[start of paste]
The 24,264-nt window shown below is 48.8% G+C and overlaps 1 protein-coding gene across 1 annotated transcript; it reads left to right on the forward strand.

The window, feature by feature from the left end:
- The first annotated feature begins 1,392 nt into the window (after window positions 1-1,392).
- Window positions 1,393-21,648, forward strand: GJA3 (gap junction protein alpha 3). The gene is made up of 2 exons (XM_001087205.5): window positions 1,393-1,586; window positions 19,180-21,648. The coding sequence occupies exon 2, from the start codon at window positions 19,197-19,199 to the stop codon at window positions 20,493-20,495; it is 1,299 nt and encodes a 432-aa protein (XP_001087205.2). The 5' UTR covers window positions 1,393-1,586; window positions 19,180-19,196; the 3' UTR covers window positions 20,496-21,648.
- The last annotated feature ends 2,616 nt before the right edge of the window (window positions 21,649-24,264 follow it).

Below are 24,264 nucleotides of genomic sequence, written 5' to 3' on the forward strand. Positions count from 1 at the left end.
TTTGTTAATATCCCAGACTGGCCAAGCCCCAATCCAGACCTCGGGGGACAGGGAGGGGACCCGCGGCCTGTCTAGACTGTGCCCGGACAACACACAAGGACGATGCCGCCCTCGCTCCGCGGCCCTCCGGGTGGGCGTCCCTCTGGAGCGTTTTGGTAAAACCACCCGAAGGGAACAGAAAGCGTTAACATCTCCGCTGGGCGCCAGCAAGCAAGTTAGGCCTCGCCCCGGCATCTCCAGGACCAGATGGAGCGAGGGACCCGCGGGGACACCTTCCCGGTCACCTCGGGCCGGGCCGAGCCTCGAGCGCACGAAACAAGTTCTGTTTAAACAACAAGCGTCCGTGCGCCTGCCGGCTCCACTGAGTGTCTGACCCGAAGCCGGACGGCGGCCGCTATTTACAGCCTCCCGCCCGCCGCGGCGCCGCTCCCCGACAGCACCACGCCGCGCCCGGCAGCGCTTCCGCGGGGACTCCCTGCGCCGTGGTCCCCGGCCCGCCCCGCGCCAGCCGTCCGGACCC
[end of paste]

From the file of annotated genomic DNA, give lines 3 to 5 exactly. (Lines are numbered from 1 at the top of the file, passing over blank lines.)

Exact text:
- The first annotated feature begins 1,392 nt into the window (after window positions 1-1,392).
- Window positions 1,393-21,648, forward strand: GJA3 (gap junction protein alpha 3). The gene is made up of 2 exons (XM_001087205.5): window positions 1,393-1,586; window positions 19,180-21,648. The coding sequence occupies exon 2, from the start codon at window positions 19,197-19,199 to the stop codon at window positions 20,493-20,495; it is 1,299 nt and encodes a 432-aa protein (XP_001087205.2). The 5' UTR covers window positions 1,393-1,586; window positions 19,180-19,196; the 3' UTR covers window positions 20,496-21,648.
- The last annotated feature ends 2,616 nt before the right edge of the window (window positions 21,649-24,264 follow it).